Age might also influence the salivary levels of oxidative stress parameters. Previous studies suggest that the levels of salivary antioxidants as well as protein oxidation products positively correlate with the age (Hershkovich et al., 2007; Celecová et al., 2013). However, these changes seem to be pronounced mainly in the elderly individuals. In our study, we did not observe any significant effect of age on the salivary TAC and TOS. Periodontitis patients included in our study were about 9 years older than healthy controls. The observed differences in salivary TAC observed in our study cannot be contributed to the different age on the salivary because older individual have higher TAC (Hershkovich et al., 2007; Celecová et al., 2013) but we observed the lower TAC in periodontitis patients.
In conclusion, the present study showed that salivary TAC is decreased in periodontitis patients compared to healthy controls. The change of TAC correlates with the severity of periodontal disease but not with the bacterial load, which implies that changes in the oxidative status in periodontitis patients are rather due to dysregulated immune response than an increased bacterial load.
Designed research: TZ, OA, HH, XR. Performed research and analyzed data: TZ, OA, HH, MM, SL. Edited the manuscript: HH, MM, SL, ZL. Wrote the manuscript: TZ, OA, XR.
Conflict of Interest Statement
The authors declare that the research was conducted in the absence of any commercial or financial relationships that could be construed as a potential conflict of interest.
The authors would like to thank Mrs. Nguyen Phuong Quynh and Mrs. Hedwig Rutschek (both Medical University of Vienna) for excellent technical assistances. This study was supported by a grant from the Austrian National Bank (ONB 14152) and by Greiner Bio-One, Kremsmuenster, Austria (reagents and saliva collection system).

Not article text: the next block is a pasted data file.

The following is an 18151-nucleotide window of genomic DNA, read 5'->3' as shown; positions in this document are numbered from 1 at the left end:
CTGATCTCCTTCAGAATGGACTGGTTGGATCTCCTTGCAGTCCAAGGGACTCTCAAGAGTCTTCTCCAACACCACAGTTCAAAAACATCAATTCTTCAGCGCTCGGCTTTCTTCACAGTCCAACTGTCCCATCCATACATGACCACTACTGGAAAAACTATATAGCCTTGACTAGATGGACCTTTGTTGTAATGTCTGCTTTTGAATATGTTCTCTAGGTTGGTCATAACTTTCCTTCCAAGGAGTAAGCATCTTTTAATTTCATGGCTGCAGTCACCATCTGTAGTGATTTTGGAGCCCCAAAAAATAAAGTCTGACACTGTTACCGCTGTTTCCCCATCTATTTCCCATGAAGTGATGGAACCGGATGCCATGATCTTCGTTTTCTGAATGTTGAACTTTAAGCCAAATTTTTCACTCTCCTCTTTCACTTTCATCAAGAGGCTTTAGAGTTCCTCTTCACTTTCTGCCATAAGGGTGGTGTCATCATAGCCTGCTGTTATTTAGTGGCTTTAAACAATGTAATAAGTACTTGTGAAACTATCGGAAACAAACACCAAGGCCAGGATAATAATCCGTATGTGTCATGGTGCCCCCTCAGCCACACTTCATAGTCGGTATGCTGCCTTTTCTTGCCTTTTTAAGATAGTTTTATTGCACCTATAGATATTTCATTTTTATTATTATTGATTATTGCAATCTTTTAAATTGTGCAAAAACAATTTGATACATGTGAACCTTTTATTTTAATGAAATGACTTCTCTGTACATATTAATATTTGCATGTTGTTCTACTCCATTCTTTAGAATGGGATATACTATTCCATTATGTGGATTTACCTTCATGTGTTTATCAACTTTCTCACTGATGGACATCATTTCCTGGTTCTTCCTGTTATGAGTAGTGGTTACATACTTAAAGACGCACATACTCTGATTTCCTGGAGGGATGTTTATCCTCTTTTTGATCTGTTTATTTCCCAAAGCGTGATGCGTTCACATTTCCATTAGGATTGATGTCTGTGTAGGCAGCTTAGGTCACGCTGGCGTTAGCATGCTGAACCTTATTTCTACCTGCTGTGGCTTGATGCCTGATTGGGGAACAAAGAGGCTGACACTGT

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Keywords: oxidative stress, periodontopathic bacteria, saliva, total oxidant status, total antioxidant capacity
Citation: Zhang T, Andrukhov O, Haririan H, Müller-Kern M, Liu S, Liu Z and Rausch-Fan X (2016) Total Antioxidant Capacity and Total Oxidant Status in Saliva of Periodontitis Patients in Relation to Bacterial Load. Front. Cell. Infect. Microbiol. 5:97. doi: 10.3389/fcimb.2015.00097
Received: 25 September 2015; Accepted: 09 December 2015;
Published: 06 January 2016.
Edited by:Ulvi Kahraman Gürsoy, University of Turku, Finland
Copyright © 2016 Zhang, Andrukhov, Haririan, Müller-Kern, Liu, Liu and Rausch-Fan. This is an open-access article distributed under the terms of the Creative Commons Attribution License (CC BY). The use, distribution or reproduction in other forums is permitted, provided the original author(s) or licensor are credited and that the original publication in this journal is cited, in accordance with accepted academic practice. No use, distribution or reproduction is permitted which does not comply with these terms.
*Correspondence: Xiaohui Rausch-Fan, firstname.lastname@example.org
†These authors have contributed equally to this work.